Limits. I’ve always said, to myself and others, that I place no limits on Nate, that we’ll know them when they come. It’ll all become clear, I thought, so why put up artificial barriers. In my heart, I knew, and dreaded, that Nate’s progress was bound to slow down, maybe even stop, in some areas. But I also thought that just maybe, he would get through all the biggest challenges and be left with his quirks. That would be manageable: open vistas and eccentricities.
This semester was bound to be a tough one. We all knew that. Not one Graphic Design course, no computer-based class that he could ace, or at least get a B. Mass Media, Humanities, American Government, English Composition II: these are reading and fact heavy courses with a greater than usual amount of writing. Trouble loomed.
Facts are usually Nate’s strong suit. Memorize them, spit them out and forget ; he’s passed many tests with that strategy, but this semester there seems to be just too much for him to retain. Reading comprehension is always a battle, and writing, well, writing he can do mostly on his own but he needs support and prompting. That’s a fine line for me and his aides to walk. There’s no point in telling him what to write. It does him no good and we’re not being the ones graded, but we all are acutely aware that there’s more in the Nate mind than he’s willing to initially give. How to extract his knowledge without doing the work for him is a delicate art.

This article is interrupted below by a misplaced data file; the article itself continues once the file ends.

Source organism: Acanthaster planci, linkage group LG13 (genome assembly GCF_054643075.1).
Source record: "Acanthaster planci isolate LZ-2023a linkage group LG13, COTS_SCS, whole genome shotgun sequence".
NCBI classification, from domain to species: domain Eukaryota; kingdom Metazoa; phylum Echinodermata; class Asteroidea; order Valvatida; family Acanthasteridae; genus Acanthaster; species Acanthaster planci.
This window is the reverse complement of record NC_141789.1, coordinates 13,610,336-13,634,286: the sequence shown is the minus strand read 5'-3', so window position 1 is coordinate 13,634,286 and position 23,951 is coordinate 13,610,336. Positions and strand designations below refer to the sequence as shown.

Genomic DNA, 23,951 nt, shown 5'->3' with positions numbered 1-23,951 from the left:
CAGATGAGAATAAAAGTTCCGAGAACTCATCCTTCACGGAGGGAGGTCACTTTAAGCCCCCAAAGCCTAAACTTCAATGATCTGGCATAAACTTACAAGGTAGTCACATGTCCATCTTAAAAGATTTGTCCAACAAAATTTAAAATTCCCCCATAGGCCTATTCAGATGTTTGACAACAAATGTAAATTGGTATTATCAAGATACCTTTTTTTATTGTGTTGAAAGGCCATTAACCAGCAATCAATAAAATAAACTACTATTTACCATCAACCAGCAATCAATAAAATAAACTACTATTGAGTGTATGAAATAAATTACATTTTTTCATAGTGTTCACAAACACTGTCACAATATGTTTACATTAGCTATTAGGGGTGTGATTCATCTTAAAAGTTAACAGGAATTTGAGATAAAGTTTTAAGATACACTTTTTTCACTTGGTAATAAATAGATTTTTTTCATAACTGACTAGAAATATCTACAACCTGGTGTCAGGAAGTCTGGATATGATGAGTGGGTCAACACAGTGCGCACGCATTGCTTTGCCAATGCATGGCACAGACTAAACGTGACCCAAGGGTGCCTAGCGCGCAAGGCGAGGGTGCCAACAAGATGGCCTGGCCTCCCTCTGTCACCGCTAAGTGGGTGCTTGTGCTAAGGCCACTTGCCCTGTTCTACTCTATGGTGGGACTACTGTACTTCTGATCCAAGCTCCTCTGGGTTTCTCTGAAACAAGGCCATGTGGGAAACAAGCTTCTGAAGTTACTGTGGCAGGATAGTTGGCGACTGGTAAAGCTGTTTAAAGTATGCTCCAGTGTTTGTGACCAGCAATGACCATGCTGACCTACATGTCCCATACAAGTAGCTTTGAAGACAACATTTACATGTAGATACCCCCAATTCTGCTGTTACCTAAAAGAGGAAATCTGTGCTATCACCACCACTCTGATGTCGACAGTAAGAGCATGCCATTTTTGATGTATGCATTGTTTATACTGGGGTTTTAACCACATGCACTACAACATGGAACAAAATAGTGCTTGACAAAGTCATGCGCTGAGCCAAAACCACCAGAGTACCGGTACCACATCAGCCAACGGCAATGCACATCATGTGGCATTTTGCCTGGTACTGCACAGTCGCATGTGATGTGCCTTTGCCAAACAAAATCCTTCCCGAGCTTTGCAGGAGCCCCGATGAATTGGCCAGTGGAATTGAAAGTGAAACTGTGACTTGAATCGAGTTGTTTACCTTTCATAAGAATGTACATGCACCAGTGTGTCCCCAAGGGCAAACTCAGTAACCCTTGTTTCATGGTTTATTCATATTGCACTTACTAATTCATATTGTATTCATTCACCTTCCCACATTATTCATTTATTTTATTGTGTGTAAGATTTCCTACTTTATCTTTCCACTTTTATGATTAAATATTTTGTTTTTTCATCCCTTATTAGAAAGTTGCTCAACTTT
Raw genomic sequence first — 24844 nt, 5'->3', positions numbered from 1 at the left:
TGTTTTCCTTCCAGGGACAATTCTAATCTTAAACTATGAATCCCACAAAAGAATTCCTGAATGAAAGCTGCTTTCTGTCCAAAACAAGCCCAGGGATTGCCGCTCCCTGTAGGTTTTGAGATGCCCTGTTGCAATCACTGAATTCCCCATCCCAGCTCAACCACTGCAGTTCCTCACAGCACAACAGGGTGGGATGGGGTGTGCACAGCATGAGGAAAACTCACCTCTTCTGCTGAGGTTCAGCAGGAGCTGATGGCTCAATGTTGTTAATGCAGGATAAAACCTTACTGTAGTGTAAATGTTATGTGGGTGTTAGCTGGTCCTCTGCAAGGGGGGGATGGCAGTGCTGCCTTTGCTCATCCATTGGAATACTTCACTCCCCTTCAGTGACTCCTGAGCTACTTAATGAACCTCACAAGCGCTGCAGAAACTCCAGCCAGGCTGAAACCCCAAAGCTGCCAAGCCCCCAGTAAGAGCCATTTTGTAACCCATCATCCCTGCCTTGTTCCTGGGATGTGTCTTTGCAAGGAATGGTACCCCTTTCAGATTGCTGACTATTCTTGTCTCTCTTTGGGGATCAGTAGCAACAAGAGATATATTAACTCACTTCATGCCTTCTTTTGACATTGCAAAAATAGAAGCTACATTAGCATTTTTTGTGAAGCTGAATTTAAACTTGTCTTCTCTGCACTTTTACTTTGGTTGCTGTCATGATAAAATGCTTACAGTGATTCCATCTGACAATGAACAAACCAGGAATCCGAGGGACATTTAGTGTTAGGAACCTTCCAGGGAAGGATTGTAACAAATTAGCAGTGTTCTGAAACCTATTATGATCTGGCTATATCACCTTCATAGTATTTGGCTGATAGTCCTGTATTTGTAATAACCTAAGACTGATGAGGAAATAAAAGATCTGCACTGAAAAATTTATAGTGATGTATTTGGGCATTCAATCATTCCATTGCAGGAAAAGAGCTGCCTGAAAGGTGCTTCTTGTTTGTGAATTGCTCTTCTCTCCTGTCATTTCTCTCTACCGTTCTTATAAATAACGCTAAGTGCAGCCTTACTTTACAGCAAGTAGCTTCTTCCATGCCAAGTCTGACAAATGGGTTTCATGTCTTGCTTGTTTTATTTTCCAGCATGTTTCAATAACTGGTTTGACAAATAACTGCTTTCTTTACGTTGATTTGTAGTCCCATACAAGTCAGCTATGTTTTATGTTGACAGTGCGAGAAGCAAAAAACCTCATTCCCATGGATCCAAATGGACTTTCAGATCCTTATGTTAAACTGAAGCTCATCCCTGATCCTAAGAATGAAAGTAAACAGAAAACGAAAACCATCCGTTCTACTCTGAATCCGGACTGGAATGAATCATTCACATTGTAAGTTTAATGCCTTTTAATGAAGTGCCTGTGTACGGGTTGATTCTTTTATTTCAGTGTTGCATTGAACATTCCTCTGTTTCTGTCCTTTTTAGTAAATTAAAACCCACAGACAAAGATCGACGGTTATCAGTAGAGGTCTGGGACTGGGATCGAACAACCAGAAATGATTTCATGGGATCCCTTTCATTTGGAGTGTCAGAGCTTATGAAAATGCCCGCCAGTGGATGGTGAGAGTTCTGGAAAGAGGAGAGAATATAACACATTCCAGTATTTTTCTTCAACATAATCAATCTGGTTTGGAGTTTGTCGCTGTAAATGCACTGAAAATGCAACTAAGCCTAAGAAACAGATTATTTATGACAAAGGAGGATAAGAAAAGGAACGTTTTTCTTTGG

He’s been failing repeatedly. His last two exams, one in Government, one in Mass Media, have not gone well. The boy works hard, of that there’s no doubt. We spent all weekend reading packet after packet of Mass Media presentations, but Elise said she didn’t think he passed.
So, have we arrived at the dreaded point where this is as good as it gets? I don’t know; I can’t accept that emotionally even though intellectually I’ve always known it was bound to happen. The fear is, of course, that once one limit is reached more will become apparent and then, like dominoes, Nate’s options will fall rapidly, leaving us in a barren field with our hopes toppled. It makes me sick to think that.
On one hand, I don’t mind, when I think about the school work in particular. These are not his core classes. If Nate is going to succeed in the world, and get some kind of productive job, it’s going to be in some graphics/computer related field and he does well in those courses.
On the other hand, I’m distraught over the mere thought that, in some areas, Nate is as good as he’s going to get. Those limits, the ones that I half-thought were a mirage, may be turning out to be as solid as a brick wall. Crashing into that wall hurts.